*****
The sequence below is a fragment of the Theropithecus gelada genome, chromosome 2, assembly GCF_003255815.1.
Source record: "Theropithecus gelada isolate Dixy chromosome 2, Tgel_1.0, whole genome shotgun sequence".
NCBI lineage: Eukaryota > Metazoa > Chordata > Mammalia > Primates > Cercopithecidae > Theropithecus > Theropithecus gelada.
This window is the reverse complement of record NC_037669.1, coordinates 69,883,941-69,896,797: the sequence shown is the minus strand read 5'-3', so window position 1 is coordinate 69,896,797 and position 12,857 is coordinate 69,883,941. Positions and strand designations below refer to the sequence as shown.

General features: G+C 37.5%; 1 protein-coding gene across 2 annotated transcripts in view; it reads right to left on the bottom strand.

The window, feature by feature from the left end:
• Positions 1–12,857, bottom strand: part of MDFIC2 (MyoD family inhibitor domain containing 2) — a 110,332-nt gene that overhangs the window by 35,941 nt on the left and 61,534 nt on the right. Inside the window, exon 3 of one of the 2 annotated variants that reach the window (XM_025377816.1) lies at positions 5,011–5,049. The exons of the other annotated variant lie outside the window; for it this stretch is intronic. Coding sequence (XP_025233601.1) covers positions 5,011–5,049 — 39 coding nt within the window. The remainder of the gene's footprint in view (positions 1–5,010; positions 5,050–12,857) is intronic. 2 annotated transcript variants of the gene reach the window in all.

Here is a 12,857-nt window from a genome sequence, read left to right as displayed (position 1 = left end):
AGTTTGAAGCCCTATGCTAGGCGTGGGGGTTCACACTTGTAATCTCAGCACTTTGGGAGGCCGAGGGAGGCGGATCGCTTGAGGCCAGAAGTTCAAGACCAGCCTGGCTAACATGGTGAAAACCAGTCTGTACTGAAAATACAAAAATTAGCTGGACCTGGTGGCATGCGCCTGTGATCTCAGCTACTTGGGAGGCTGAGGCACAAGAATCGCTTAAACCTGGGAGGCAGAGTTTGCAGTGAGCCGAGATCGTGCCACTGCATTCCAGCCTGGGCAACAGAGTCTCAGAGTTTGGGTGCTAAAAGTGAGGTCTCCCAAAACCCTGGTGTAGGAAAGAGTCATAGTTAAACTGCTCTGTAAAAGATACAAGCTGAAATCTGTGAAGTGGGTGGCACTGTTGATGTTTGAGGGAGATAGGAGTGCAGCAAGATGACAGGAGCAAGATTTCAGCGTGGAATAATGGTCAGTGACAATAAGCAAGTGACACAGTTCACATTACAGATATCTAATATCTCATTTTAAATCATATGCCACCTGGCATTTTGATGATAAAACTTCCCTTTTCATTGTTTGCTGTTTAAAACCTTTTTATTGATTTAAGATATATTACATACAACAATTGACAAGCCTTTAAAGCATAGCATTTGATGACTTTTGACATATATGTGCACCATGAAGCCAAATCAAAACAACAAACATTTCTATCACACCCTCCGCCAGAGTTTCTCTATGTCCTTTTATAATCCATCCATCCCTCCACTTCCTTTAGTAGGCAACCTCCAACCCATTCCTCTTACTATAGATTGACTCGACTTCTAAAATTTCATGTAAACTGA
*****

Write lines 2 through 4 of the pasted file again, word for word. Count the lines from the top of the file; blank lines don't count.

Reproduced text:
Source record: "Theropithecus gelada isolate Dixy chromosome 2, Tgel_1.0, whole genome shotgun sequence".
NCBI lineage: Eukaryota > Metazoa > Chordata > Mammalia > Primates > Cercopithecidae > Theropithecus > Theropithecus gelada.
This window is the reverse complement of record NC_037669.1, coordinates 69,883,941-69,896,797: the sequence shown is the minus strand read 5'-3', so window position 1 is coordinate 69,896,797 and position 12,857 is coordinate 69,883,941. Positions and strand designations below refer to the sequence as shown.